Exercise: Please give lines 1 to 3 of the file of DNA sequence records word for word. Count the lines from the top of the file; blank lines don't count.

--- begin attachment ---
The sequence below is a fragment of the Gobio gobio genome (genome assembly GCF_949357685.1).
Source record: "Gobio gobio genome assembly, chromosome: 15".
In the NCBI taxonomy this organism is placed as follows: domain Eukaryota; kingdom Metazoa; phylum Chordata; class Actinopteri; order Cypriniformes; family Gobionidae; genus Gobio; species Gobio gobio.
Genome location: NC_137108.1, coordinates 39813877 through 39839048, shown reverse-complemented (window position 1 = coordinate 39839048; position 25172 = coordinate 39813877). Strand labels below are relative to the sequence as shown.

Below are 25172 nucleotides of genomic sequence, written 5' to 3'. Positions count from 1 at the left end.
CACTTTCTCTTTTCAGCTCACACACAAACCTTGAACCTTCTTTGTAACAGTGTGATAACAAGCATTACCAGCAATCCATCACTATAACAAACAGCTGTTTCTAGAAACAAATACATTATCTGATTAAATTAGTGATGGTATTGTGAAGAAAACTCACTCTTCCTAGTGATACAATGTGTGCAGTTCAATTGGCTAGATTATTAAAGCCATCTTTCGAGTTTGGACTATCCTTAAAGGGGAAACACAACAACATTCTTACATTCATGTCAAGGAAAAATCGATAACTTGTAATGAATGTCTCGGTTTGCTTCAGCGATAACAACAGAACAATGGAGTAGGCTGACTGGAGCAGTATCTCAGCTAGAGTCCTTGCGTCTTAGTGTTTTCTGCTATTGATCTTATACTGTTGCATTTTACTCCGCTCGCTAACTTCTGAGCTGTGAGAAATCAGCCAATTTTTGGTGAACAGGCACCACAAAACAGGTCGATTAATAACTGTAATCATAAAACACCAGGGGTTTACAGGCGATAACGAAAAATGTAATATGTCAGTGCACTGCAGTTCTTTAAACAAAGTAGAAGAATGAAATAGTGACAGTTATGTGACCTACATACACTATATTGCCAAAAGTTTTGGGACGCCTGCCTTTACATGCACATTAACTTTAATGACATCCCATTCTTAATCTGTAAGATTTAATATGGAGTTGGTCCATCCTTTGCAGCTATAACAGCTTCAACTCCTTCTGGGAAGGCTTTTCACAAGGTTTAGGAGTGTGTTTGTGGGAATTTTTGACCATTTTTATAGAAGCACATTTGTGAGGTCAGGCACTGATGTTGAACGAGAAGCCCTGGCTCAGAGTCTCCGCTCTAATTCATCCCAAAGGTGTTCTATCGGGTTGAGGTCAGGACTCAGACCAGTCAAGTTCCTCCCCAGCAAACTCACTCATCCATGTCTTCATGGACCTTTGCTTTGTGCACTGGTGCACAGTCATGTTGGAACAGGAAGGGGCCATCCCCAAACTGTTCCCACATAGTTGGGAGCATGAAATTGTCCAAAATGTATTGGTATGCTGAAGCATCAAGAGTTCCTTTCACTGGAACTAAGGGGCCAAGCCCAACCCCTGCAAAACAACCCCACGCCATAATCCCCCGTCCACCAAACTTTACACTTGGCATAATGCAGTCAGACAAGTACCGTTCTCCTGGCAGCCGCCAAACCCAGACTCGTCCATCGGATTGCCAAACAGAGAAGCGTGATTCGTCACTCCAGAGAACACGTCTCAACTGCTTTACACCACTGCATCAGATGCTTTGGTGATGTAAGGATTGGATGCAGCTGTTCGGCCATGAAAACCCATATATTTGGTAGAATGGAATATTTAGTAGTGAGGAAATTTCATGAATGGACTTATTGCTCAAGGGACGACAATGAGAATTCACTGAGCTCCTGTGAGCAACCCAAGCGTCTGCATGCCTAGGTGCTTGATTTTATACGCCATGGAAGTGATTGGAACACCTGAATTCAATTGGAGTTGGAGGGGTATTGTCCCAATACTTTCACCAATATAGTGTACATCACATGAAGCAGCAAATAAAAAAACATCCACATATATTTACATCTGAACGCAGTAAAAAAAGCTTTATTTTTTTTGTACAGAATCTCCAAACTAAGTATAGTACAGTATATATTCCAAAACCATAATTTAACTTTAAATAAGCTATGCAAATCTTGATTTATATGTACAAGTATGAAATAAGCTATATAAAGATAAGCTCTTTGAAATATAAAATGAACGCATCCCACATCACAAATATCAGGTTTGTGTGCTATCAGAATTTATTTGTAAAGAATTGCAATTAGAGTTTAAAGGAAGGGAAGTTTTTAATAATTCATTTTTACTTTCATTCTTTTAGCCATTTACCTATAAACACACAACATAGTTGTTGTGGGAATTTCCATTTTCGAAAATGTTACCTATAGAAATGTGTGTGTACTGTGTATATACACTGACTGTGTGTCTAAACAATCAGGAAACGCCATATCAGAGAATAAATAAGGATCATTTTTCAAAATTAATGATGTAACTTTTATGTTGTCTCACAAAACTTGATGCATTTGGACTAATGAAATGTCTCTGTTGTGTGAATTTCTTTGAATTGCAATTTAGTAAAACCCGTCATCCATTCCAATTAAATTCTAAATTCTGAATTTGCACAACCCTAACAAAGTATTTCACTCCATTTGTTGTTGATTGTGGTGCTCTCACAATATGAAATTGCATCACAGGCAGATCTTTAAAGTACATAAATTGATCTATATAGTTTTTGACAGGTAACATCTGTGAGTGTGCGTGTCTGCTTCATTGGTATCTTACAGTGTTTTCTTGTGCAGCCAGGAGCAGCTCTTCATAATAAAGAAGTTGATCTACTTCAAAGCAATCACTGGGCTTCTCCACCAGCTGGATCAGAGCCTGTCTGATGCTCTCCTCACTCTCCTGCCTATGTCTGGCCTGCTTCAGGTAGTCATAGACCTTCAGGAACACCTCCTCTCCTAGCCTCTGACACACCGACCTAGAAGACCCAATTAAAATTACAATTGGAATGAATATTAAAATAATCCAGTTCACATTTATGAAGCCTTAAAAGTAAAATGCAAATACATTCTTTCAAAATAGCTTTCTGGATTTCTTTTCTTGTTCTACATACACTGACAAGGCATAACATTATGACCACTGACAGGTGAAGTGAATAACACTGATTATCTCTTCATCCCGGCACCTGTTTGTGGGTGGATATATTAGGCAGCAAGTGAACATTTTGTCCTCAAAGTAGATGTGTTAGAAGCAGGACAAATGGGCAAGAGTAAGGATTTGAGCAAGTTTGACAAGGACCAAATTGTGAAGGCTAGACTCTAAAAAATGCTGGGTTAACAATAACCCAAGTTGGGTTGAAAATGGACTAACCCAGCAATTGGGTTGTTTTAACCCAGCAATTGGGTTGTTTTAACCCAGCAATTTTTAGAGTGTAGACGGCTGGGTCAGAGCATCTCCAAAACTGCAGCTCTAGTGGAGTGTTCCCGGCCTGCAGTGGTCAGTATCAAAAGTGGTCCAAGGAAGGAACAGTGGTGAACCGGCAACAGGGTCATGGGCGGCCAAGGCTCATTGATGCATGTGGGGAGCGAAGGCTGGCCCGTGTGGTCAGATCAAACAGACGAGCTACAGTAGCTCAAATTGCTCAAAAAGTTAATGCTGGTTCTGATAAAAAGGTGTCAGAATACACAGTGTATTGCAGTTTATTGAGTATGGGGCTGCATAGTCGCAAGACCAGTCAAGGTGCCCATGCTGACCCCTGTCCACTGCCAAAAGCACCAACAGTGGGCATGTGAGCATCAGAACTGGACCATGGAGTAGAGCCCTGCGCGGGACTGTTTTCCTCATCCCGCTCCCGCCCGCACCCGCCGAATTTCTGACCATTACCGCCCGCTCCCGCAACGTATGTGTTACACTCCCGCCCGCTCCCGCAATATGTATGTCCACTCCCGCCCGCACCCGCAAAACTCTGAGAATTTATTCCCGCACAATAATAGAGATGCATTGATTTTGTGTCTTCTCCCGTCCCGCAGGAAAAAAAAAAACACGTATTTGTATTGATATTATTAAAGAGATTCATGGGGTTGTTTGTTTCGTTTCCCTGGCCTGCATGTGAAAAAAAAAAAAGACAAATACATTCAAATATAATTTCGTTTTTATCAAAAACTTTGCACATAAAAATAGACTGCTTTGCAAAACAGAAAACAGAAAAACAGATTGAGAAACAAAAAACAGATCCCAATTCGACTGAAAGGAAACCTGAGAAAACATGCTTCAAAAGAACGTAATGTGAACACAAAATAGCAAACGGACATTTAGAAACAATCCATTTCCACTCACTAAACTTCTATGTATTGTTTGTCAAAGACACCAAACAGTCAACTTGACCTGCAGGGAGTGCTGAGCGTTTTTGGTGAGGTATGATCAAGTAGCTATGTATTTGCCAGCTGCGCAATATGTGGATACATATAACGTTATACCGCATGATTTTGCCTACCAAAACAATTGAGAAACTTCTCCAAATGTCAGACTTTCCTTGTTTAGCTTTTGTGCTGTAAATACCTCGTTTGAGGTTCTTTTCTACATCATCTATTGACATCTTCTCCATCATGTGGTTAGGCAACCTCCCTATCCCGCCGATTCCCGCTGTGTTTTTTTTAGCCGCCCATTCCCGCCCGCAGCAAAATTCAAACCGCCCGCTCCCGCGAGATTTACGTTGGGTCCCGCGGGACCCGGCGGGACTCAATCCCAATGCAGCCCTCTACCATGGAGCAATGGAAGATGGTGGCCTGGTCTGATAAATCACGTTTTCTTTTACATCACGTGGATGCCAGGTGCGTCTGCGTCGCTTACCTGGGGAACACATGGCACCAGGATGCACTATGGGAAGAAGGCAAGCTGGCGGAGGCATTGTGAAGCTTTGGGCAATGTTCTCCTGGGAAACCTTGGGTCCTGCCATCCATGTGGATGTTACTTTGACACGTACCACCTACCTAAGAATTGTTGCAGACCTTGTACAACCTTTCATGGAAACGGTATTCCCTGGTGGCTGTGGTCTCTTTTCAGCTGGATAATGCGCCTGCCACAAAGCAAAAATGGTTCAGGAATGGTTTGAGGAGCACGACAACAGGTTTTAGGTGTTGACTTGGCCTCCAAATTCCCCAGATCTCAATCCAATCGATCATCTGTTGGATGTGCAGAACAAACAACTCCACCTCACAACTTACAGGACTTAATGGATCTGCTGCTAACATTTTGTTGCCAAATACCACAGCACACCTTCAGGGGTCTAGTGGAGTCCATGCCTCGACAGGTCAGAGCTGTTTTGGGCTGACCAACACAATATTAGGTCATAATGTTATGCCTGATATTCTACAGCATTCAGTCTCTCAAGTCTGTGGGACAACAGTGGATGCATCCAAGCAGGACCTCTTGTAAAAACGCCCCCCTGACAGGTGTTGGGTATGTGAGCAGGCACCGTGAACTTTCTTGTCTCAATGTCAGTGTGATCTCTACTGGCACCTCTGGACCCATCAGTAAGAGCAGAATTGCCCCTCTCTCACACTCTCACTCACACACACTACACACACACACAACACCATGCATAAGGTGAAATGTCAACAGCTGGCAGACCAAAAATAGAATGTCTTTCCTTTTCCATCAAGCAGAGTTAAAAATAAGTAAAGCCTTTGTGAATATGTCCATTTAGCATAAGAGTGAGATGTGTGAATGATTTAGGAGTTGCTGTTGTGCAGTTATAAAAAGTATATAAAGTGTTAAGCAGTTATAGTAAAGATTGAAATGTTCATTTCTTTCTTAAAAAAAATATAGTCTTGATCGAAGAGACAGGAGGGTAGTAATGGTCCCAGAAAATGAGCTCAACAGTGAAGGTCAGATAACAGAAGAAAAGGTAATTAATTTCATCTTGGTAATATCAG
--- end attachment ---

The sequence below is a fragment of the Gobio gobio genome (genome assembly GCF_949357685.1).
Source record: "Gobio gobio genome assembly, chromosome: 15".
In the NCBI taxonomy this organism is placed as follows: domain Eukaryota; kingdom Metazoa; phylum Chordata; class Actinopteri; order Cypriniformes; family Gobionidae; genus Gobio; species Gobio gobio.